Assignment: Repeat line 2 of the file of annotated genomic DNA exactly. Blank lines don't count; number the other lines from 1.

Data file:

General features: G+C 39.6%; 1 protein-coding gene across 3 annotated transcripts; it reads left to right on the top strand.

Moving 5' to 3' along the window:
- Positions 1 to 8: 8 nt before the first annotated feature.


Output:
Moving 5' to 3' along the window: